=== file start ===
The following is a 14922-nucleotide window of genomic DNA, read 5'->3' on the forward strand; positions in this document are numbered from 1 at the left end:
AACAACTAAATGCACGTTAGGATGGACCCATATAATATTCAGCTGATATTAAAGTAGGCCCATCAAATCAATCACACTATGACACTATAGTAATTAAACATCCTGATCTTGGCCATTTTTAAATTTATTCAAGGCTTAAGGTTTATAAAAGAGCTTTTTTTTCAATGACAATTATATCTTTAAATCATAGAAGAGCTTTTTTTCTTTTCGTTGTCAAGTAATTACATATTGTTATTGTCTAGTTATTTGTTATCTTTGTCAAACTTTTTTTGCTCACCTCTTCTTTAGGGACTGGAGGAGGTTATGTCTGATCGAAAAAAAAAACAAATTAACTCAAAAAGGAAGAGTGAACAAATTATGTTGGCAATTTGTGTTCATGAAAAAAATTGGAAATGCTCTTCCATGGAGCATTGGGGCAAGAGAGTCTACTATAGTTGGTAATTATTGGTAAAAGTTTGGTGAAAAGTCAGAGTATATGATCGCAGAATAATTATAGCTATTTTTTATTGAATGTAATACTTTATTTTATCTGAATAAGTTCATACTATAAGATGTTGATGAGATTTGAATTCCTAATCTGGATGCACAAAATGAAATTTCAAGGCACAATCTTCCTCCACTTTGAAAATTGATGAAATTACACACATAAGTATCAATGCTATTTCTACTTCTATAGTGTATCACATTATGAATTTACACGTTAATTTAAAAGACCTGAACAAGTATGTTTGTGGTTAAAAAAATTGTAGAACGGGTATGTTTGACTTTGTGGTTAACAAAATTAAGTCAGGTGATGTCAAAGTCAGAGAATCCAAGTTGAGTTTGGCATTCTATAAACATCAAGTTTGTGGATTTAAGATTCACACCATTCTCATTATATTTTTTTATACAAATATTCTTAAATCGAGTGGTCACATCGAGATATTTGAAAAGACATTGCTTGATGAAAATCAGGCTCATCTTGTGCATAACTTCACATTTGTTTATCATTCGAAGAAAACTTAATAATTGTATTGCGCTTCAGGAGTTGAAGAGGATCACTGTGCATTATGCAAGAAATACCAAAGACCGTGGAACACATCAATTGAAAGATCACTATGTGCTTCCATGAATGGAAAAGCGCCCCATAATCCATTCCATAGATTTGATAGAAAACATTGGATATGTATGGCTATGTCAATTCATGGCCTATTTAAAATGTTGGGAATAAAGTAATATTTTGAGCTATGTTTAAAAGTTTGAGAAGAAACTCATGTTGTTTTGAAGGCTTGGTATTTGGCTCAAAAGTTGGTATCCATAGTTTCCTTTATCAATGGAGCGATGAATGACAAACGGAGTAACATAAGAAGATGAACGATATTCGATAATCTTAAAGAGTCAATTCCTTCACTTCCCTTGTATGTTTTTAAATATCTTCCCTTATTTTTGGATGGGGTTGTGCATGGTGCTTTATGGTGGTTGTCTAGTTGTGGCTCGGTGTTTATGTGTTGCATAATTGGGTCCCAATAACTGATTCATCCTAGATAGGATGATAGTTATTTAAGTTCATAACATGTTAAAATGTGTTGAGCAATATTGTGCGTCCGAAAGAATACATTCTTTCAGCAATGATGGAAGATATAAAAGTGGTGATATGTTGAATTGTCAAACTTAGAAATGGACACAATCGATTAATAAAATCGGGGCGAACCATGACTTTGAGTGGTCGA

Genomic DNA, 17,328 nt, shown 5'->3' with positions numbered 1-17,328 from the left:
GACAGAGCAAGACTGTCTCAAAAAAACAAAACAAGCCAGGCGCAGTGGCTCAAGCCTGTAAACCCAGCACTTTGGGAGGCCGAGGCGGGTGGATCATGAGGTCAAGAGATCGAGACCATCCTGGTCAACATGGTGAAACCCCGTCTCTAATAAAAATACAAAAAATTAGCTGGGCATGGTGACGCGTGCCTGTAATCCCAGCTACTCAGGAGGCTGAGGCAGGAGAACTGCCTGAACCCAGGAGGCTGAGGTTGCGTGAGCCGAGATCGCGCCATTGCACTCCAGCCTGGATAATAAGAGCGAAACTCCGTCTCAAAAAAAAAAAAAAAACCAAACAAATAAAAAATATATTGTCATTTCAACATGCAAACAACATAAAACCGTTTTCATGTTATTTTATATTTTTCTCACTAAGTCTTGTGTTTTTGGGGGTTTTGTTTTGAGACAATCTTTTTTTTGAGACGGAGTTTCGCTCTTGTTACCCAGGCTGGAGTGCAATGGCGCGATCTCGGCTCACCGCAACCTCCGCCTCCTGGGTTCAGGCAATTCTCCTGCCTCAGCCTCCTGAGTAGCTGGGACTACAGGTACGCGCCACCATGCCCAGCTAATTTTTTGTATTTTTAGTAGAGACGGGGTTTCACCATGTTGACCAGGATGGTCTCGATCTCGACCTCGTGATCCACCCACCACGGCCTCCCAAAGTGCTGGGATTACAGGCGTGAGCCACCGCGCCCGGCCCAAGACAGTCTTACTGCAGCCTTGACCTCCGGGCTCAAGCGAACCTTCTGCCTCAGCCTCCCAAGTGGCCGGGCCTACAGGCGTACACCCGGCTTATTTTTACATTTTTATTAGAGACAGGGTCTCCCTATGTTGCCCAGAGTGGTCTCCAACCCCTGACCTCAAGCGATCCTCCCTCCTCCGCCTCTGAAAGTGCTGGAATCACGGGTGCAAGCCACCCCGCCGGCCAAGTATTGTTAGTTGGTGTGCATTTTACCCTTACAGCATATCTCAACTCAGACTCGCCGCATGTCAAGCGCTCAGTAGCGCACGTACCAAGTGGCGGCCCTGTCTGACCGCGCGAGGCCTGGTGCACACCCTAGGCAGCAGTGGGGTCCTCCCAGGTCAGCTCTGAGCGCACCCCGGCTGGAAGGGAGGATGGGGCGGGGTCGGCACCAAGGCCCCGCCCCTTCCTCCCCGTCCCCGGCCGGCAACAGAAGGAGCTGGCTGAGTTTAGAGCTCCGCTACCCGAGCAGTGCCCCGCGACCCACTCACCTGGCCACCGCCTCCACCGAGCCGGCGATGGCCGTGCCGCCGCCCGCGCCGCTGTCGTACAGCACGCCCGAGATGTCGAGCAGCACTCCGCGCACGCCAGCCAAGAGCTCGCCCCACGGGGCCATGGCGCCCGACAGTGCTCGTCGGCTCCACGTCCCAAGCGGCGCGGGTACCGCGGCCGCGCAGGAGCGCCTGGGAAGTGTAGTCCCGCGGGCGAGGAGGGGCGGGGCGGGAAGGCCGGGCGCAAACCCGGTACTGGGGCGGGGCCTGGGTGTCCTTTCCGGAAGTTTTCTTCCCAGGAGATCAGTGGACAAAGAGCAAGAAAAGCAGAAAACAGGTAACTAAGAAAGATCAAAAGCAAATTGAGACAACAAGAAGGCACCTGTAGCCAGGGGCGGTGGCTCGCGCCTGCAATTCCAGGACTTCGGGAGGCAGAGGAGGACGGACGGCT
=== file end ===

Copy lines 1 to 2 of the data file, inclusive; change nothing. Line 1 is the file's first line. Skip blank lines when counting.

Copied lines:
The following is a 14922-nucleotide window of genomic DNA, read 5'->3' on the forward strand; positions in this document are numbered from 1 at the left end:
AACAACTAAATGCACGTTAGGATGGACCCATATAATATTCAGCTGATATTAAAGTAGGCCCATCAAATCAATCACACTATGACACTATAGTAATTAAACATCCTGATCTTGGCCATTTTTAAATTTATTCAAGGCTTAAGGTTTATAAAAGAGCTTTTTTTTCAATGACAATTATATCTTTAAATCATAGAAGAGCTTTTTTTCTTTTCGTTGTCAAGTAATTACATATTGTTATTGTCTAGTTATTTGTTATCTTTGTCAAACTTTTTTTGCTCACCTCTTCTTTAGGGACTGGAGGAGGTTATGTCTGATCGAAAAAAAAAACAAATTAACTCAAAAAGGAAGAGTGAACAAATTATGTTGGCAATTTGTGTTCATGAAAAAAATTGGAAATGCTCTTCCATGGAGCATTGGGGCAAGAGAGTCTACTATAGTTGGTAATTATTGGTAAAAGTTTGGTGAAAAGTCAGAGTATATGATCGCAGAATAATTATAGCTATTTTTTATTGAATGTAATACTTTATTTTATCTGAATAAGTTCATACTATAAGATGTTGATGAGATTTGAATTCCTAATCTGGATGCACAAAATGAAATTTCAAGGCACAATCTTCCTCCACTTTGAAAATTGATGAAATTACACACATAAGTATCAATGCTATTTCTACTTCTATAGTGTATCACATTATGAATTTACACGTTAATTTAAAAGACCTGAACAAGTATGTTTGTGGTTAAAAAAATTGTAGAACGGGTATGTTTGACTTTGTGGTTAACAAAATTAAGTCAGGTGATGTCAAAGTCAGAGAATCCAAGTTGAGTTTGGCATTCTATAAACATCAAGTTTGTGGATTTAAGATTCACACCATTCTCATTATATTTTTTTATACAAATATTCTTAAATCGAGTGGTCACATCGAGATATTTGAAAAGACATTGCTTGATGAAAATCAGGCTCATCTTGTGCATAACTTCACATTTGTTTATCATTCGAAGAAAACTTAATAATTGTATTGCGCTTCAGGAGTTGAAGAGGATCACTGTGCATTATGCAAGAAATACCAAAGACCGTGGAACACATCAATTGAAAGATCACTATGTGCTTCCATGAATGGAAAAGCGCCCCATAATCCATTCCATAGATTTGATAGAAAACATTGGATATGTATGGCTATGTCAATTCATGGCCTATTTAAAATGTTGGGAATAAAGTAATATTTTGAGCTATGTTTAAAAGTTTGAGAAGAAACTCATGTTGTTTTGAAGGCTTGGTATTTGGCTCAAAAGTTGGTATCCATAGTTTCCTTTATCAATGGAGCGATGAATGACAAACGGAGTAACATAAGAAGATGAACGATATTCGATAATCTTAAAGAGTCAATTCCTTCACTTCCCTTGTATGTTTTTAAATATCTTCCCTTATTTTTGGATGGGGTTGTGCATGGTGCTTTATGGTGGTTGTCTAGTTGTGGCTCGGTGTTTATGTGTTGCATAATTGGGTCCCAATAACTGATTCATCCTAGATAGGATGATAGTTATTTAAGTTCATAACATGTTAAAATGTGTTGAGCAATATTGTGCGTCCGAAAGAATACATTCTTTCAGCAATGATGGAAGATATAAAAGTGGTGATATGTTGAATTGTCAAACTTAGAAATGGACACAATCGATTAATAAAATCGGGGCGAACCATGACTTTGAGTGGTCGA